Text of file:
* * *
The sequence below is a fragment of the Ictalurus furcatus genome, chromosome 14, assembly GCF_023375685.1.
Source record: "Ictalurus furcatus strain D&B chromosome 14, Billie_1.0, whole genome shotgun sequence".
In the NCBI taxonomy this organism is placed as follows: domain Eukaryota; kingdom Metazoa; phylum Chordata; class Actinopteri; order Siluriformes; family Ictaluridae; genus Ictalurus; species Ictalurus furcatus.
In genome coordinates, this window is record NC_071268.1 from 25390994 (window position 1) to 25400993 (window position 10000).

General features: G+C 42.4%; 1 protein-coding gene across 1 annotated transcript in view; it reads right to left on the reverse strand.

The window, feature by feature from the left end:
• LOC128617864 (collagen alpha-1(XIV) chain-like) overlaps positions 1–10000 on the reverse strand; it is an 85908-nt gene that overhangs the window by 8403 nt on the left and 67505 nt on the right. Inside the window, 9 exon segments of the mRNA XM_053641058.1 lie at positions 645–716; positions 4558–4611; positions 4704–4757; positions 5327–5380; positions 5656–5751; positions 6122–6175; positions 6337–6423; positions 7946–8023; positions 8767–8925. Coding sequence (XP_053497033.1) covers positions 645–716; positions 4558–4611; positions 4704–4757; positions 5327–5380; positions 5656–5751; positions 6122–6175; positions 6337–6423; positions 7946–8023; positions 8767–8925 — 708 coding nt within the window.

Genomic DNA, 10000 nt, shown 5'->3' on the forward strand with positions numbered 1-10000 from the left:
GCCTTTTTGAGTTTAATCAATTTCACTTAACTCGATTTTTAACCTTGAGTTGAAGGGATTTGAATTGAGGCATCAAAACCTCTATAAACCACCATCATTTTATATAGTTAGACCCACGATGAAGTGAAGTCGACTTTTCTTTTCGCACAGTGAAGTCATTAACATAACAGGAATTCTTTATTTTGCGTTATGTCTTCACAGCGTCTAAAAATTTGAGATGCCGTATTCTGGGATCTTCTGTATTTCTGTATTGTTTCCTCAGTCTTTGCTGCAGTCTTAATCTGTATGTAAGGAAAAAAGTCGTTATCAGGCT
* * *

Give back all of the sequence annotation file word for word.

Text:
The sequence below is a fragment of the Ictalurus furcatus genome, chromosome 14, assembly GCF_023375685.1.
Source record: "Ictalurus furcatus strain D&B chromosome 14, Billie_1.0, whole genome shotgun sequence".
In the NCBI taxonomy this organism is placed as follows: domain Eukaryota; kingdom Metazoa; phylum Chordata; class Actinopteri; order Siluriformes; family Ictaluridae; genus Ictalurus; species Ictalurus furcatus.
In genome coordinates, this window is record NC_071268.1 from 25390994 (window position 1) to 25400993 (window position 10000).

General features: G+C 42.4%; 1 protein-coding gene across 1 annotated transcript in view; it reads right to left on the reverse strand.

The window, feature by feature from the left end:
• LOC128617864 (collagen alpha-1(XIV) chain-like) overlaps positions 1–10000 on the reverse strand; it is an 85908-nt gene that overhangs the window by 8403 nt on the left and 67505 nt on the right. Inside the window, 9 exon segments of the mRNA XM_053641058.1 lie at positions 645–716; positions 4558–4611; positions 4704–4757; positions 5327–5380; positions 5656–5751; positions 6122–6175; positions 6337–6423; positions 7946–8023; positions 8767–8925. Coding sequence (XP_053497033.1) covers positions 645–716; positions 4558–4611; positions 4704–4757; positions 5327–5380; positions 5656–5751; positions 6122–6175; positions 6337–6423; positions 7946–8023; positions 8767–8925 — 708 coding nt within the window.

Genomic DNA, 10000 nt, shown 5'->3' on the forward strand with positions numbered 1-10000 from the left:
GCCTTTTTGAGTTTAATCAATTTCACTTAACTCGATTTTTAACCTTGAGTTGAAGGGATTTGAATTGAGGCATCAAAACCTCTATAAACCACCATCATTTTATATAGTTAGACCCACGATGAAGTGAAGTCGACTTTTCTTTTCGCACAGTGAAGTCATTAACATAACAGGAATTCTTTATTTTGCGTTATGTCTTCACAGCGTCTAAAAATTTGAGATGCCGTATTCTGGGATCTTCTGTATTTCTGTATTGTTTCCTCAGTCTTTGCTGCAGTCTTAATCTGTATGTAAGGAAAAAAGTCGTTATCAGGCT